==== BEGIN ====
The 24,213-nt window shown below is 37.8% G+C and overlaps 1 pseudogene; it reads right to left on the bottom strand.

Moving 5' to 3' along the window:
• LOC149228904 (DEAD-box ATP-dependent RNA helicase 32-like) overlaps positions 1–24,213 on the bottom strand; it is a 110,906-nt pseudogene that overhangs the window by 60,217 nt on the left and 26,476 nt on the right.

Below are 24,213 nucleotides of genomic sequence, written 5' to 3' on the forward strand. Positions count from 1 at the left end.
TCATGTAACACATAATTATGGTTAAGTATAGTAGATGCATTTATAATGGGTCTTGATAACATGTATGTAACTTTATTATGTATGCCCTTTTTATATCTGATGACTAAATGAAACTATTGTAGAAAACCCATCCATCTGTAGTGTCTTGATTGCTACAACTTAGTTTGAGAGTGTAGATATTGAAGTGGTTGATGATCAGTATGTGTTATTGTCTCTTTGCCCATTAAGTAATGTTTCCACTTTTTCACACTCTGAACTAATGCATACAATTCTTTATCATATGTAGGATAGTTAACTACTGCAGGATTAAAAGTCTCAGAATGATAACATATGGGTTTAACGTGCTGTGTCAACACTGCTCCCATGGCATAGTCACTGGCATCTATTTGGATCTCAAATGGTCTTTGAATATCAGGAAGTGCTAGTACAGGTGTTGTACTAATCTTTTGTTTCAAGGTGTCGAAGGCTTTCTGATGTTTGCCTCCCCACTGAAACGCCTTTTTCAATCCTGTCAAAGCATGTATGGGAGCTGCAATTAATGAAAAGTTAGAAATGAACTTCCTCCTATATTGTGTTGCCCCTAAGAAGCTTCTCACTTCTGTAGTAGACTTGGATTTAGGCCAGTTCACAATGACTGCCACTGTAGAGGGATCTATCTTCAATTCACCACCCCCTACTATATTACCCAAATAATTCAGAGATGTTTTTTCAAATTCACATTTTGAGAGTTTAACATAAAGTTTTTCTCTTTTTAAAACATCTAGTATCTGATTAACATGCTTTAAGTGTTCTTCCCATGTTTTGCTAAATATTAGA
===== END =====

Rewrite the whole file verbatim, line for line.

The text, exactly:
The 24,213-nt window shown below is 37.8% G+C and overlaps 1 pseudogene; it reads right to left on the bottom strand.

Moving 5' to 3' along the window:
• LOC149228904 (DEAD-box ATP-dependent RNA helicase 32-like) overlaps positions 1–24,213 on the bottom strand; it is a 110,906-nt pseudogene that overhangs the window by 60,217 nt on the left and 26,476 nt on the right.

Below are 24,213 nucleotides of genomic sequence, written 5' to 3' on the forward strand. Positions count from 1 at the left end.
TCATGTAACACATAATTATGGTTAAGTATAGTAGATGCATTTATAATGGGTCTTGATAACATGTATGTAACTTTATTATGTATGCCCTTTTTATATCTGATGACTAAATGAAACTATTGTAGAAAACCCATCCATCTGTAGTGTCTTGATTGCTACAACTTAGTTTGAGAGTGTAGATATTGAAGTGGTTGATGATCAGTATGTGTTATTGTCTCTTTGCCCATTAAGTAATGTTTCCACTTTTTCACACTCTGAACTAATGCATACAATTCTTTATCATATGTAGGATAGTTAACTACTGCAGGATTAAAAGTCTCAGAATGATAACATATGGGTTTAACGTGCTGTGTCAACACTGCTCCCATGGCATAGTCACTGGCATCTATTTGGATCTCAAATGGTCTTTGAATATCAGGAAGTGCTAGTACAGGTGTTGTACTAATCTTTTGTTTCAAGGTGTCGAAGGCTTTCTGATGTTTGCCTCCCCACTGAAACGCCTTTTTCAATCCTGTCAAAGCATGTATGGGAGCTGCAATTAATGAAAAGTTAGAAATGAACTTCCTCCTATATTGTGTTGCCCCTAAGAAGCTTCTCACTTCTGTAGTAGACTTGGATTTAGGCCAGTTCACAATGACTGCCACTGTAGAGGGATCTATCTTCAATTCACCACCCCCTACTATATTACCCAAATAATTCAGAGATGTTTTTTCAAATTCACATTTTGAGAGTTTAACATAAAGTTTTTCTCTTTTTAAAACATCTAGTATCTGATTAACATGCTTTAAGTGTTCTTCCCATGTTTTGCTAAATATTAGA